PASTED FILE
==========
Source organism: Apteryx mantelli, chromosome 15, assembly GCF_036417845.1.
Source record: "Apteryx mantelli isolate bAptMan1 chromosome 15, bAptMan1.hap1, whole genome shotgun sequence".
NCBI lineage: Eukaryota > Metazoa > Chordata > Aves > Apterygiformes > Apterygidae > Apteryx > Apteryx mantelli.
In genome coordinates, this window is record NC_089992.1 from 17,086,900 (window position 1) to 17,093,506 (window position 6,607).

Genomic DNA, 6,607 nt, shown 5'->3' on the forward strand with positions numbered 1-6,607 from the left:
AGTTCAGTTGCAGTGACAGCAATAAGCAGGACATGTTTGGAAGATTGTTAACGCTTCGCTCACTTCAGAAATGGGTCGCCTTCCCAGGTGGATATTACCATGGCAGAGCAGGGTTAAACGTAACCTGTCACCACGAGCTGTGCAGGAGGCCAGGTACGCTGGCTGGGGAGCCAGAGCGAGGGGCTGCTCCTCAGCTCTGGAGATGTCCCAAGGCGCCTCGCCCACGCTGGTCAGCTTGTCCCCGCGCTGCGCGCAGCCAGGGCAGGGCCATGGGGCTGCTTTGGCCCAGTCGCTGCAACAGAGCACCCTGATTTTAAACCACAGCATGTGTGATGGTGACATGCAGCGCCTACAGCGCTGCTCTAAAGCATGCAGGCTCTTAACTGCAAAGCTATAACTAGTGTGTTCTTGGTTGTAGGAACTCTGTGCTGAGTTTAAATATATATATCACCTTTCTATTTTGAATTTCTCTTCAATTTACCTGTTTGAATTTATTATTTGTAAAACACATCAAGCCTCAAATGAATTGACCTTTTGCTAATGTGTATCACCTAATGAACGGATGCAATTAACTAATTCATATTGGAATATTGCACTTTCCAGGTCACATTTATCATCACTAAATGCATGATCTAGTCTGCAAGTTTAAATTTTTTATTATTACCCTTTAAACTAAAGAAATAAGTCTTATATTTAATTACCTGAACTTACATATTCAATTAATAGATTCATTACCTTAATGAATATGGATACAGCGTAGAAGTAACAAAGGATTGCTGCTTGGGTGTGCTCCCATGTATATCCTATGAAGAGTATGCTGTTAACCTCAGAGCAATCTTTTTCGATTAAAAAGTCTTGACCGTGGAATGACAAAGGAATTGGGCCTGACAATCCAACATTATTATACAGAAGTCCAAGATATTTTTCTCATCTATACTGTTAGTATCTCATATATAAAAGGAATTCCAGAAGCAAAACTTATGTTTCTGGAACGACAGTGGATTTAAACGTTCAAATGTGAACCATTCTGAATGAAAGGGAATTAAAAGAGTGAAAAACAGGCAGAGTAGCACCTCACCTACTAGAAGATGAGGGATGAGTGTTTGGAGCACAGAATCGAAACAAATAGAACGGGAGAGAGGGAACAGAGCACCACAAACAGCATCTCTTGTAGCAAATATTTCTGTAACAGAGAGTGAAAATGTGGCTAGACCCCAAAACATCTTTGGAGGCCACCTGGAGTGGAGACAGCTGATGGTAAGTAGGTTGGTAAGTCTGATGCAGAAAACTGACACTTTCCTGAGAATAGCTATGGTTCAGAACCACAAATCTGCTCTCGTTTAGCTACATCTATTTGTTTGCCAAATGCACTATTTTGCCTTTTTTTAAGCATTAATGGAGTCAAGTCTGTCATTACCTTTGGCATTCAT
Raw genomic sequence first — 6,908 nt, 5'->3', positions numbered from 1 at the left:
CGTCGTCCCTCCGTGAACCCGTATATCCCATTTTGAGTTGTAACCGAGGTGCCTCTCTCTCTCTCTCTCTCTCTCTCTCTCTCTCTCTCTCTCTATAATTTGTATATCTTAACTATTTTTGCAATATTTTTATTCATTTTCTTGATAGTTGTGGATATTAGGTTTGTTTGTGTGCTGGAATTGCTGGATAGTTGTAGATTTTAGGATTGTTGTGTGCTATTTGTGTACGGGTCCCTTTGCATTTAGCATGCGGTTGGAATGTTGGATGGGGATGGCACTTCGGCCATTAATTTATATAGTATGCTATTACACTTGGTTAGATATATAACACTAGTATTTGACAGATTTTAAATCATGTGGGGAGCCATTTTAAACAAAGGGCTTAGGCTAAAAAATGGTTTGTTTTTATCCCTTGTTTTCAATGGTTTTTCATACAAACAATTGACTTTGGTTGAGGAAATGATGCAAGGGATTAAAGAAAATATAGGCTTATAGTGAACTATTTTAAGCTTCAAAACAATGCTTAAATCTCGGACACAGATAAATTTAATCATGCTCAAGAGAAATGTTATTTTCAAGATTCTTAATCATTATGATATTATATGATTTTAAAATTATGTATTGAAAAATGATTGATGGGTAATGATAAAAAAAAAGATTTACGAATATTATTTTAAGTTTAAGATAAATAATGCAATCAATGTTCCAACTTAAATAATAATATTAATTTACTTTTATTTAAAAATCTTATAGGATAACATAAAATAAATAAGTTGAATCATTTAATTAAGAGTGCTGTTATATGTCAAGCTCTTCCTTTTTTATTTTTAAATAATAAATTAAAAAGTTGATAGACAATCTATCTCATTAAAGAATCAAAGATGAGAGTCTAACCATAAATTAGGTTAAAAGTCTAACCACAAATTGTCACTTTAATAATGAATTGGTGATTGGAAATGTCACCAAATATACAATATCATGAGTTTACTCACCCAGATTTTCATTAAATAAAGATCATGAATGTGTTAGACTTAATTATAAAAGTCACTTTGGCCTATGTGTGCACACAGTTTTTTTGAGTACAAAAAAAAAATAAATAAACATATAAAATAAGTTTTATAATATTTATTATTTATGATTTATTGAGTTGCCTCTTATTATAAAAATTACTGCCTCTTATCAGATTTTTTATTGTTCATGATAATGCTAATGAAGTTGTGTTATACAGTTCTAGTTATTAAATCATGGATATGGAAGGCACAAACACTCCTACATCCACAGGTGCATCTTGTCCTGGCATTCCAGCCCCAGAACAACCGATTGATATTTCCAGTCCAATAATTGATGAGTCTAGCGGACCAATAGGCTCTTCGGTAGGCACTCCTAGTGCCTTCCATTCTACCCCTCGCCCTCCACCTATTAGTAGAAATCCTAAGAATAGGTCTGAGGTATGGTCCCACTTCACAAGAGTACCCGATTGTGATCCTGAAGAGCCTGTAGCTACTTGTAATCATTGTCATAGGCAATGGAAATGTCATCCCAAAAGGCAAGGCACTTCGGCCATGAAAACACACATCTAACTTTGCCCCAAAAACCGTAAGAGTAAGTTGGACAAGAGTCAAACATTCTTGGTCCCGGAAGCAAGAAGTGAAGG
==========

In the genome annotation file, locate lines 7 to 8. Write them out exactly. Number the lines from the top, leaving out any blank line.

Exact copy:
Raw genomic sequence first — 6,908 nt, 5'->3', positions numbered from 1 at the left:
CGTCGTCCCTCCGTGAACCCGTATATCCCATTTTGAGTTGTAACCGAGGTGCCTCTCTCTCTCTCTCTCTCTCTCTCTCTCTCTCTCTCTCTCTATAATTTGTATATCTTAACTATTTTTGCAATATTTTTATTCATTTTCTTGATAGTTGTGGATATTAGGTTTGTTTGTGTGCTGGAATTGCTGGATAGTTGTAGATTTTAGGATTGTTGTGTGCTATTTGTGTACGGGTCCCTTTGCATTTAGCATGCGGTTGGAATGTTGGATGGGGATGGCACTTCGGCCATTAATTTATATAGTATGCTATTACACTTGGTTAGATATATAACACTAGTATTTGACAGATTTTAAATCATGTGGGGAGCCATTTTAAACAAAGGGCTTAGGCTAAAAAATGGTTTGTTTTTATCCCTTGTTTTCAATGGTTTTTCATACAAACAATTGACTTTGGTTGAGGAAATGATGCAAGGGATTAAAGAAAATATAGGCTTATAGTGAACTATTTTAAGCTTCAAAACAATGCTTAAATCTCGGACACAGATAAATTTAATCATGCTCAAGAGAAATGTTATTTTCAAGATTCTTAATCATTATGATATTATATGATTTTAAAATTATGTATTGAAAAATGATTGATGGGTAATGATAAAAAAAAAGATTTACGAATATTATTTTAAGTTTAAGATAAATAATGCAATCAATGTTCCAACTTAAATAATAATATTAATTTACTTTTATTTAAAAATCTTATAGGATAACATAAAATAAATAAGTTGAATCATTTAATTAAGAGTGCTGTTATATGTCAAGCTCTTCCTTTTTTATTTTTAAATAATAAATTAAAAAGTTGATAGACAATCTATCTCATTAAAGAATCAAAGATGAGAGTCTAACCATAAATTAGGTTAAAAGTCTAACCACAAATTGTCACTTTAATAATGAATTGGTGATTGGAAATGTCACCAAATATACAATATCATGAGTTTACTCACCCAGATTTTCATTAAATAAAGATCATGAATGTGTTAGACTTAATTATAAAAGTCACTTTGGCCTATGTGTGCACACAGTTTTTTTGAGTACAAAAAAAAAATAAATAAACATATAAAATAAGTTTTATAATATTTATTATTTATGATTTATTGAGTTGCCTCTTATTATAAAAATTACTGCCTCTTATCAGATTTTTTATTGTTCATGATAATGCTAATGAAGTTGTGTTATACAGTTCTAGTTATTAAATCATGGATATGGAAGGCACAAACACTCCTACATCCACAGGTGCATCTTGTCCTGGCATTCCAGCCCCAGAACAACCGATTGATATTTCCAGTCCAATAATTGATGAGTCTAGCGGACCAATAGGCTCTTCGGTAGGCACTCCTAGTGCCTTCCATTCTACCCCTCGCCCTCCACCTATTAGTAGAAATCCTAAGAATAGGTCTGAGGTATGGTCCCACTTCACAAGAGTACCCGATTGTGATCCTGAAGAGCCTGTAGCTACTTGTAATCATTGTCATAGGCAATGGAAATGTCATCCCAAAAGGCAAGGCACTTCGGCCATGAAAACACACATCTAACTTTGCCCCAAAAACCGTAAGAGTAAGTTGGACAAGAGTCAAACATTCTTGGTCCCGGAAGCAAGAAGTGAAGG